“Future proofing is a deliberative, collaborative process of innovation, redefining future parameters, and building forward thinking infrastructure to enable boundaryless potential derived from collective human capabilities that cannot be copied or imitated.”
The deliberative process of future proofing is initiated by either loosely coupled strategic partnerships or industry consortiums with defined contributors through professional associations, affiliate organisations or higher education institutions. The purpose of partnerships and consortiums is to regularly and deliberatively engage industry manufacturers, business leaders, customers and educators to disrupt, innovate and execute within or outside the industry. Industry and related data, thought leadership, and customer trends and insights define and validate the industry’s current state while serving as a platform on which to discuss, debate and breakthrough industry potential. Higher education practitioners, working alongside industry leaders, decipher and build the necessary competency and developmental framework, and integrate key innovative principles into curriculum that reaffirm out of box thinking.
NEW MODEL OF APPRENTICESHIP
As a starting point, the old school model of apprenticeship is not fit for the purpose of building disruptive capability. Engagement between the industry, businesses and the process of talent development and deployment is outdated and offers a backwards view of the innovative capability required for the future. The current apprenticeship model builds and deploys capability through passive, independent and narrow industry participation and fails to future proof industry talent development needed to sustain a robust growth trajectory and ensure competitive advantage. In today’s dynamic and hyper-competitive environment, disruptive capability, once thought to be a Utopian, far-off innovative destination, is now a mandatory everyday capability for safe guarding current, growing new and building the potential capacity to disrupt unknown or unanticipated markets in the future.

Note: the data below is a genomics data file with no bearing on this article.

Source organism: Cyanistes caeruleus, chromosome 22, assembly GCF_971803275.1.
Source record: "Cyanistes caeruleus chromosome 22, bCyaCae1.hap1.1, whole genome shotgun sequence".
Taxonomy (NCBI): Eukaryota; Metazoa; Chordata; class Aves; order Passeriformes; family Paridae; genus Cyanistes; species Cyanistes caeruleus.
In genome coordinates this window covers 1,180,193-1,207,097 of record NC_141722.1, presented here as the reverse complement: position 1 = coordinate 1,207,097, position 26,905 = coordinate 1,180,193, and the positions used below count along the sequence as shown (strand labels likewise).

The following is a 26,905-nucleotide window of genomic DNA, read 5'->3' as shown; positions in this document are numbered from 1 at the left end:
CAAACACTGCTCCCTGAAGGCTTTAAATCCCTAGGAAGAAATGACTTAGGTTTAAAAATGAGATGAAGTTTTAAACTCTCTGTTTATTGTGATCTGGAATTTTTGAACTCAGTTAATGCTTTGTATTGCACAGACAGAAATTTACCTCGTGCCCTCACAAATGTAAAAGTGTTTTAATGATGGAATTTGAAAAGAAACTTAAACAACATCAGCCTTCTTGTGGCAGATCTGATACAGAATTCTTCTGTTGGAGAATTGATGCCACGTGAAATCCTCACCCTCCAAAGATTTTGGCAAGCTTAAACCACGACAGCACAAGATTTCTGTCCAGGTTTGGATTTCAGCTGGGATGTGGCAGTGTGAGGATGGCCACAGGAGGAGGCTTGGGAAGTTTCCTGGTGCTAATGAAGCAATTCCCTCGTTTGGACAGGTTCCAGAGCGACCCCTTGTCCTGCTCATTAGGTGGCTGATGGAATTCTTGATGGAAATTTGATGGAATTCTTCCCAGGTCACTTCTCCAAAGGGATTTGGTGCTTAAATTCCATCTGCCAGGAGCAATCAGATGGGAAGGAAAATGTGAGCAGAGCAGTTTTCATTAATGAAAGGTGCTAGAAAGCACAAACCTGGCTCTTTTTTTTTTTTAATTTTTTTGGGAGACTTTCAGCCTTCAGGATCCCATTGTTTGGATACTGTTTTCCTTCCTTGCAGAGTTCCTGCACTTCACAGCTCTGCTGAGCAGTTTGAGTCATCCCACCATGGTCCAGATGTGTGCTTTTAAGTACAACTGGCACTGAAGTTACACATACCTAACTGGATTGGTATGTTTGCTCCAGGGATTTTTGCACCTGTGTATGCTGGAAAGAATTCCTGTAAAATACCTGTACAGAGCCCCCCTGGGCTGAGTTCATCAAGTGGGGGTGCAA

“Contrary to the apprenticeship model of building capability around command, control and predictability, disruptive capability requires managing the unknown, embracing a lack of control and unpredictability, encouraging failure and building resilience as everyday rules of engagement versus its alternative.”
The apprenticeship of the future builds capability through incubator clusters, sharing and applying learnings, and a collaborative view of talent potential through strategic partnerships between industry affiliates, business owners and higher education practitioners.
Apprenticeships, defined as a consortium of manufactures, business leaders and educators, partner across an industry to:
• Build innovative, best-principle competencies and develop curriculum to realise innovative pull-through ideas, forward thinking aspirations and industry capability outcomes